Internal waves off Libya
3624 of 4100

Internal waves off Libya

September 15, 2004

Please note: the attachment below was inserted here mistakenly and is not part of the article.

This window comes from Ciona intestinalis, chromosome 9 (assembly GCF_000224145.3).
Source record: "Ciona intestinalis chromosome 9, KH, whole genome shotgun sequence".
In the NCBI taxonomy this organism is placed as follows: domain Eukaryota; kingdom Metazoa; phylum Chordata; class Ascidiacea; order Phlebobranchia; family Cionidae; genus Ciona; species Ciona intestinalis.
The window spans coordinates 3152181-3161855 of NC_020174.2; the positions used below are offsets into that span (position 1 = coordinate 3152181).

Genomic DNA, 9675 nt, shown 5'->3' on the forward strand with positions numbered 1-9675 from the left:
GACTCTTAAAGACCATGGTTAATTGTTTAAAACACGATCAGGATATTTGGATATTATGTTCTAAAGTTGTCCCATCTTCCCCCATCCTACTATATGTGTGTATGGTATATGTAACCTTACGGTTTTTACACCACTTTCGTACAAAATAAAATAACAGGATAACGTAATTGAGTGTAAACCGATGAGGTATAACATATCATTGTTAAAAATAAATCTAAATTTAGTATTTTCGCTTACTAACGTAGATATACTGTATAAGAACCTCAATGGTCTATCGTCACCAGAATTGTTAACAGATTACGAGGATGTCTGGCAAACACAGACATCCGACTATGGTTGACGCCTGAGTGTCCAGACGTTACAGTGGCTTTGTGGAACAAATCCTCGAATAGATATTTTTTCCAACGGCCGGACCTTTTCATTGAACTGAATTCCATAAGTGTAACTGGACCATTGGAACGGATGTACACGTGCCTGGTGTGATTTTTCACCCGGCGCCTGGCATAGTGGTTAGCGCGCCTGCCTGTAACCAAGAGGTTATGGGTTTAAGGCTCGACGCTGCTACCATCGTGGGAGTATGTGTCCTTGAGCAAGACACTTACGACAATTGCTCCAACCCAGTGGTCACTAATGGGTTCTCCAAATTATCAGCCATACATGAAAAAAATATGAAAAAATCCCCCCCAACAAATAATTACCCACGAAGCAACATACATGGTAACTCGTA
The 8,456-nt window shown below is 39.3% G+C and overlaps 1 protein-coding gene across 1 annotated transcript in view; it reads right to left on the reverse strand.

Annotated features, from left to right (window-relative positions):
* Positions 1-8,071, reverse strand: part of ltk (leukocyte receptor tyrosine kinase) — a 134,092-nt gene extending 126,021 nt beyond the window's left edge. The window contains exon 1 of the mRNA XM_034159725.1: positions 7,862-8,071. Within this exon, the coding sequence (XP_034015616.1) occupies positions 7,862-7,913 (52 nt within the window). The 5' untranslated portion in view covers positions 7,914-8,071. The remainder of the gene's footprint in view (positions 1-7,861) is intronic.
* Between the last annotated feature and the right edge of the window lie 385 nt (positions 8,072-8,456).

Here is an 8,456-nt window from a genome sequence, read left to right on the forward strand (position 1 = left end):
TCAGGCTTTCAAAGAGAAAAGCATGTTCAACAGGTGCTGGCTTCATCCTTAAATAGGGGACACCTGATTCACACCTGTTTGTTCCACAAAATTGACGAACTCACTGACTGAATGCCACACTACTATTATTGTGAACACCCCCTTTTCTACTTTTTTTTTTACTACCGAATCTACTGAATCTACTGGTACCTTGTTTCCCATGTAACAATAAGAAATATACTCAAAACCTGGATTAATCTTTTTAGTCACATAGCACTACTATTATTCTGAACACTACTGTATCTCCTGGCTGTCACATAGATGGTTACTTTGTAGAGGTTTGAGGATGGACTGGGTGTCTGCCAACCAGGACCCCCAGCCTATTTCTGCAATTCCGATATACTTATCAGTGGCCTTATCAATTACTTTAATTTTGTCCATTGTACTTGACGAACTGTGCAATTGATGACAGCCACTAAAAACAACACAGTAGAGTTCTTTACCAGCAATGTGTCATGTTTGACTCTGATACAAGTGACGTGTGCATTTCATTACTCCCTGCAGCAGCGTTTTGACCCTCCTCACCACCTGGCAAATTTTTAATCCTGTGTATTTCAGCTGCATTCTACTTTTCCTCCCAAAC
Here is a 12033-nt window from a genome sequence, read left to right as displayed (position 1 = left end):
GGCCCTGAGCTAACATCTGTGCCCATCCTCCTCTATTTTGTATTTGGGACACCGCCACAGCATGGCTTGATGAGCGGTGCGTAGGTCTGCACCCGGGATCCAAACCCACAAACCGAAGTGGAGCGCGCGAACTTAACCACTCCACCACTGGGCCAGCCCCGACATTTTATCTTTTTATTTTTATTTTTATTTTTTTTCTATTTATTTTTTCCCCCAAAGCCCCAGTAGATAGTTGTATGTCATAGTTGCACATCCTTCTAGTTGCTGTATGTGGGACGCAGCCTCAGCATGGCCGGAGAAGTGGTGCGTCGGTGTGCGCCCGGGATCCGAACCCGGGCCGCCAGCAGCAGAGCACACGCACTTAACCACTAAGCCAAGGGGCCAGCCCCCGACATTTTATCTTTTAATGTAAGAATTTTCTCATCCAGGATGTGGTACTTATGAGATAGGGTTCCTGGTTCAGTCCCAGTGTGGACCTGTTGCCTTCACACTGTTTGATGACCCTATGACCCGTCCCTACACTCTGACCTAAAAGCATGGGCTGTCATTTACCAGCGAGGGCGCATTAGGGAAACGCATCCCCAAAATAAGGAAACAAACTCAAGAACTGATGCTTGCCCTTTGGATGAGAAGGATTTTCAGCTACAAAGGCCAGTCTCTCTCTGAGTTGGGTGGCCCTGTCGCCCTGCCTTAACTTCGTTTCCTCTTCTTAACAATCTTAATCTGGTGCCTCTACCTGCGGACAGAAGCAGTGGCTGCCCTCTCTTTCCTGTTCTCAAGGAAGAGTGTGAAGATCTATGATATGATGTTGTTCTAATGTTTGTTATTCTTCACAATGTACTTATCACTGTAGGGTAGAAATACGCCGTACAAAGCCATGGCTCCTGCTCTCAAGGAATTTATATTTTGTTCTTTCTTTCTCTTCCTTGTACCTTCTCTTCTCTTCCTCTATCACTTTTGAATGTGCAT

In the waters of the Mediterranean Sea, off the coast of Libya, faint grey lines curving through the silver swath of sunglint mark the passage of internal waves. As the name implies, internal waves occur not at the surface of the water, but inside it. Often these waves are visible only from great heights, such as those at which satellites travel. The Terra MODIS instrument, which acquired this true-color image on July 12, 2004, travels at an altitude of 705 km above the Earth's surface. The Mediterranean Sea, like all major bodies of water, is composed of layers of water with differing densities. The topmost layer is the least dense, with each successively deeper layer being denser. Internal waves move along underwater at the boundary between layers of different densities. Internal waves are usually caused by the lower layer being forced against a shallow obstacle, like a ridge, by tidal action. The ridge causes a disturbance, which creates a wave in the water layer, similar to

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